1/4/2013 - Received this today, what a neat memory of the old, now gone ..... Mitchell ..... wanted to share it with all ....
Mr. Dooley, Just wanted to add a note about my father. His name was Don Allen and served aboard the Mitchell during WWII. He came aboard for her maiden (shakedown) cruise just after she was built in 1943. He was assigned to the Brooklyn Navy Yards at the time. He enlisted in the U.S. Coast Guard out of Cleveland, Ohio. The U.S. Navy used Coast Guard crews on many ships at this time. He attained the rank of 2nd Class Seaman and was the head Storekeeper in the Main Issue Room. He served under her first captain, Henry Coyle and later under Captain Randall(I think). He was aboard her over 100 thousand sea miles and many ports around the world during the war. His many stories include very seasick troops they were transporting to Africa that made a terrible mess all over the ship. He and two buddies going over the side and swimming ashore while at anchor in Scotland. Being on Shore Patrol duty in Bombay, India (and not liking it one bit). Buying the best hard candy he ever had in New Zealand(Blackpool candy). And lastly, his anguish about telling the story of bringing home wounded and fallen troops from the Burma campaign to San Francisco at the end of the war. He left the ship in 1946 in San Francisco and was discharged there. He returned to Cleveland, Ohio the same year. My father passed away January 18, 2006 at the age of 83. I miss him and his stories about the USS BILLY MITCHELL. Scott Allen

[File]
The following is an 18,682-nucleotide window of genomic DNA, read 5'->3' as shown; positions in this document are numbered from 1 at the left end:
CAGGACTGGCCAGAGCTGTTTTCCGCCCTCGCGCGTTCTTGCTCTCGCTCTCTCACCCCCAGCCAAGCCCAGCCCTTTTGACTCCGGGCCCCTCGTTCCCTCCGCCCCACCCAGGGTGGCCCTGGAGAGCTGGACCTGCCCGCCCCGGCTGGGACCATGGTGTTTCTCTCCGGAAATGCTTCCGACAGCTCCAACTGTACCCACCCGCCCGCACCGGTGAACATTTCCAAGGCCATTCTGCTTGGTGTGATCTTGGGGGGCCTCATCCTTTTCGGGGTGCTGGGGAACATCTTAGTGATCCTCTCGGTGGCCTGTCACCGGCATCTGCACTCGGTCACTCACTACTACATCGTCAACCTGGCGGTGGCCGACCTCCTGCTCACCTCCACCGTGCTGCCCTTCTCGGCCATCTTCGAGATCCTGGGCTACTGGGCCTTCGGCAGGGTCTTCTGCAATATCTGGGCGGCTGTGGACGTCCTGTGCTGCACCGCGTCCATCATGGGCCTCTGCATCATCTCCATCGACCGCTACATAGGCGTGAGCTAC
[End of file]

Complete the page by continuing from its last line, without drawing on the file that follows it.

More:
I received an email today and it got me to reminiscing. This is an old email, but wanted to share and get this blog some exposure.
I stumbled across you website by accident.
I served on the Mitchell in the early 50’s, about 1950-1952. I can give you the name of one of our commanding officers at the time, CAPT J. V. Query. He was a WWII submariner and a very good skipper.
The Mitchell was one of the first ships to bring reinforcements into Korea after the start of hostilities. We loaded up at Fort Mason , CA and unloaded in Pusan when the defense perimeter was just miles outside of Pusan . We later participated in the evacuation at Hungnam after the Chinese bought into the war. Our first trip out was with much of the 1st Cavalry Division and its ROK attachment, I think we had somewhere around 8,000 troops aboard with the ROKs sleeping on the weather decks. The second trip was harder, we loaded most of what was left of the Marines who were trapped at Chosen and fought their way back to the port. We brought LCVP and LCVP of litter cases out and hoisted them aboard. The Marines came aboard with their weapons locked and loaded and left them behind. On our passage through the Strait of Moji we were busy dumping GI cans of weapons and ammunition over the fantail. We spent Christmas Eve that year anchored out in Yokohama Harbor cleaning troop compartments.
I left the Mitch in 1952 to transfer to the USNS General Simon Bolivar Buckner.
Interesting sidelight. When first assigned to the Mitchell I was assigned to D2 Division where I worked for what must have been one of the very first black BM’s in the Navy, BM2 Vincent Rudolph Bates. The guy was something else – 6’ or thereabouts, strong as two bulls, one of the best small boat handlers I’ve ever seen and a great leader and motivator. Raised in strictly segregated Texas it was an eye opener for me but I quickly grew to admire and trust Bates. When the division went on liberty together anyplace which wouldn’t serve Bates served none of us and we might well leave some wreckage behind when we exited.